A quick look at Ionic Creator


Recently I had the chance to talk with Matt Kremer, the project lead behind the Ionic Creator web app. For those not familiar with this app, it is an online design tool for creating Ionic frameworks apps. Drifty (the company behind Ionic) has a long history of developing tools like this; Codiqa (for jQuery Mobile) and JetStrap (for Bootstrap), so seeing a visual design tool for Ionic was to be expected.

I had explored an earlier version of the tool, and it had a number of rough edges. Recently, Matt has made a number of improvements to it, and spent an hour showing me the new features.

Right off the bat, Creator now supports multiple projects via a nice clean landing page. If you had used the app before, you might remember how clunky it was. Where this comes into play, is you can now have team accounts, thus allowing your designers, developers, and other team members the ability to reference the project. The team feature is a paid option for the service.

Next up is the expansion of starter templates. For those who use the Ionic CLI, you are probably familiar with the three templates available; Blank, Side Menu, and Tabs. Creator has a slightly different set of templates; Blank, Login, Signup and Tabs. Now, the Login and Signup templates are very similar. One noticeable difference is the lack of a SideMenu template. Matt explained some of the difficulties in integrating this template into the app. He is hopeful as the app migrates to leverage the v2 framework, those issues will be resolved.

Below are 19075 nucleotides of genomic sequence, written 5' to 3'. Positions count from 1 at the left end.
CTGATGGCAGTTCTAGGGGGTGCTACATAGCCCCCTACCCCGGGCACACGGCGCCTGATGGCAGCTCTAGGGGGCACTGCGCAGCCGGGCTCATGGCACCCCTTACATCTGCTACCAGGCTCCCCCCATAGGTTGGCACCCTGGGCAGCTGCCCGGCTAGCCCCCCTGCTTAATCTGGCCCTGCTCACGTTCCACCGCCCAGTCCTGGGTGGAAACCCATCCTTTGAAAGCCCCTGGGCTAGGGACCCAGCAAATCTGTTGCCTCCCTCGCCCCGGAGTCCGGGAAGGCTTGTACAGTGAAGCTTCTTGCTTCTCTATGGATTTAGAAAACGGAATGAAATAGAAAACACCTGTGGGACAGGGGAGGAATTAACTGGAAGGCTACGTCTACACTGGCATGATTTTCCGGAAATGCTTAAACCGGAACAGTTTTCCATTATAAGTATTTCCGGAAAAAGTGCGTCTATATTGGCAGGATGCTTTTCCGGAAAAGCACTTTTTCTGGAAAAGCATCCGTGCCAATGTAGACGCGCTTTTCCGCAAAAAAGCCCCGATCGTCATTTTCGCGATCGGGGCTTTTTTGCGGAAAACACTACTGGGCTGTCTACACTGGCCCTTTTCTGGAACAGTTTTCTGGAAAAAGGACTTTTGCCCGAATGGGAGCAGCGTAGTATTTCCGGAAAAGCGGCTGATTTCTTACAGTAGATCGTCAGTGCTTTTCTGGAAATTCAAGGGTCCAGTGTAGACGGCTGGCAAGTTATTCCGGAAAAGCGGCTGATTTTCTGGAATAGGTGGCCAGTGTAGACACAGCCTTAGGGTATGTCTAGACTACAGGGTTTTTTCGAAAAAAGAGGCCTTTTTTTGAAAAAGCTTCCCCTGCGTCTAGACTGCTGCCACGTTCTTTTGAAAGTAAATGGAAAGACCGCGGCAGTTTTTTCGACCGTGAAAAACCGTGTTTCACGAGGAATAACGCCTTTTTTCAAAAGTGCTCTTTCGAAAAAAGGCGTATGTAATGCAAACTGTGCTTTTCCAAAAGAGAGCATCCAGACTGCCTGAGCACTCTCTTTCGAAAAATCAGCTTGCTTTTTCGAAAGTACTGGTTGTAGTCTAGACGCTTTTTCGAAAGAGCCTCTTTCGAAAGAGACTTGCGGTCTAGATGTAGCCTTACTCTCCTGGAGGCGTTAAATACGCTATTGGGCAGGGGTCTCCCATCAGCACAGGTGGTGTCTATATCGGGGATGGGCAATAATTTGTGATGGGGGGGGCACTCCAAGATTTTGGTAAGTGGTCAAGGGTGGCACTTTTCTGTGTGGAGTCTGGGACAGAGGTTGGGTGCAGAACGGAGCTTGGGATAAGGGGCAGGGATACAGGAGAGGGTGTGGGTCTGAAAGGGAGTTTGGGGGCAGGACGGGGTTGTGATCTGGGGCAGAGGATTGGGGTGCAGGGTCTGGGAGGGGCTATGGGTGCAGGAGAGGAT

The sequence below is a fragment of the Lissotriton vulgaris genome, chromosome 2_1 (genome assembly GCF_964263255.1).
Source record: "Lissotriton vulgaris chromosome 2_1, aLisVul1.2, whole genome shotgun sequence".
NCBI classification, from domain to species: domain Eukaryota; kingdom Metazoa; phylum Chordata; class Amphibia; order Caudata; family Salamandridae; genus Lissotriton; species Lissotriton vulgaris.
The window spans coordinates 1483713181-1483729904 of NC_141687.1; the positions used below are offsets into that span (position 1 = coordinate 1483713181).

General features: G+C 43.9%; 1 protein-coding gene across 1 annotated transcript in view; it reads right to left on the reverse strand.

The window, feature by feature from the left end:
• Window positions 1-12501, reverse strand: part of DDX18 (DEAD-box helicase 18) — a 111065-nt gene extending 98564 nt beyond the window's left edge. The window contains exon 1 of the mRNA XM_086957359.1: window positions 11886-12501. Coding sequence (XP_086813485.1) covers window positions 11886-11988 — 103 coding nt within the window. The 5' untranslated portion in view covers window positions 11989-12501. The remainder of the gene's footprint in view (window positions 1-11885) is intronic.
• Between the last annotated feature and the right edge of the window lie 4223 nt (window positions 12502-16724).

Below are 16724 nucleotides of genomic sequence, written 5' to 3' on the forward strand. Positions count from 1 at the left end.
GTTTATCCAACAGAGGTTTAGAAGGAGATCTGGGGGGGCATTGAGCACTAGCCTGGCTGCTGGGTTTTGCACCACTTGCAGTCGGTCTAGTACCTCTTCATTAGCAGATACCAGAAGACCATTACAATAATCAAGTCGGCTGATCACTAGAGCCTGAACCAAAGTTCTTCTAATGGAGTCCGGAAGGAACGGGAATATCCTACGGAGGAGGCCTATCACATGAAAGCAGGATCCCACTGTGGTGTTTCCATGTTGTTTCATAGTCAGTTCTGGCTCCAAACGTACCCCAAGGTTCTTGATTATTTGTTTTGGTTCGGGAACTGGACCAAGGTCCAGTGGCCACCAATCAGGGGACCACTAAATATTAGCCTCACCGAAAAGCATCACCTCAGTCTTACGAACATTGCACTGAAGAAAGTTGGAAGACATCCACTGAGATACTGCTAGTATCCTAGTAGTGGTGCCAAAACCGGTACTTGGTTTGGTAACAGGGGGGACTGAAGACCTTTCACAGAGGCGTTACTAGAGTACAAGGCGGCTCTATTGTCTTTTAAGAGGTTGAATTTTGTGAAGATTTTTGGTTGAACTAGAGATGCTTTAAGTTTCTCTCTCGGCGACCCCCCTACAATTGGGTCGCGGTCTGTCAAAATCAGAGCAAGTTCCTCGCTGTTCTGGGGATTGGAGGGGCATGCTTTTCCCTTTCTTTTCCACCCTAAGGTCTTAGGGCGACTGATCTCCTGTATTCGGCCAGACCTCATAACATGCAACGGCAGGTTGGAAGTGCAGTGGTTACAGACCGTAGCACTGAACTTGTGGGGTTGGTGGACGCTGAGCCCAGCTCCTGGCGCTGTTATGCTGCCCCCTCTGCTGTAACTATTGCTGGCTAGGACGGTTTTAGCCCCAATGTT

In the past, I had tried to mockup a simple tab based UI and had a lot of trouble. I can say in this latest build of the tool, I was able to mockup my UI with little or no trouble. One area in particular was being able to properly set the tab’s icon.

Another improvement is the app is now smarter about components themselves. Previously, when you tried to add a checkbox and did not have a containing form element, the app would not allow it. Not only that, there was no feedback as to why you could not drag and drop the component onto the canvas. The underlying answer was there was no containing form element for the checkbox. So, Creator will now automatically add a containing form element if one is not already there. No longer do you have the appearance of the tool being broken.

Through the app, I was also impressed with the performance gains that had been made. The earlier version was quite sluggish. While there is still more to be done (isn’t that always the case?), the app has reached an acceptable level of performance for my usage.

Now, once we are done with the design, what can we do with it? Creator allows the project to be shared via URL, email or SMS, and can also require a passcode to view it. But beyond that we can reference it as a template source directly from the Ionic CLI. Simply click the export button and select the Ionic CLI option, and a unique code will be generated. Or if you prefer, you can download it as a .zip file.

As with all visual editors, there comes the question of what does the code look like? Again, I am pleased to say that Matt has done a nice job at providing a decent starting point to begin build your awesome Ionic app.

I am looking forward to the continued development of the this tool, as it is great way for my students to mock up their apps quickly. Plus, there is some more cool stuff coming that I can’t reveal yet, so stay tuned.

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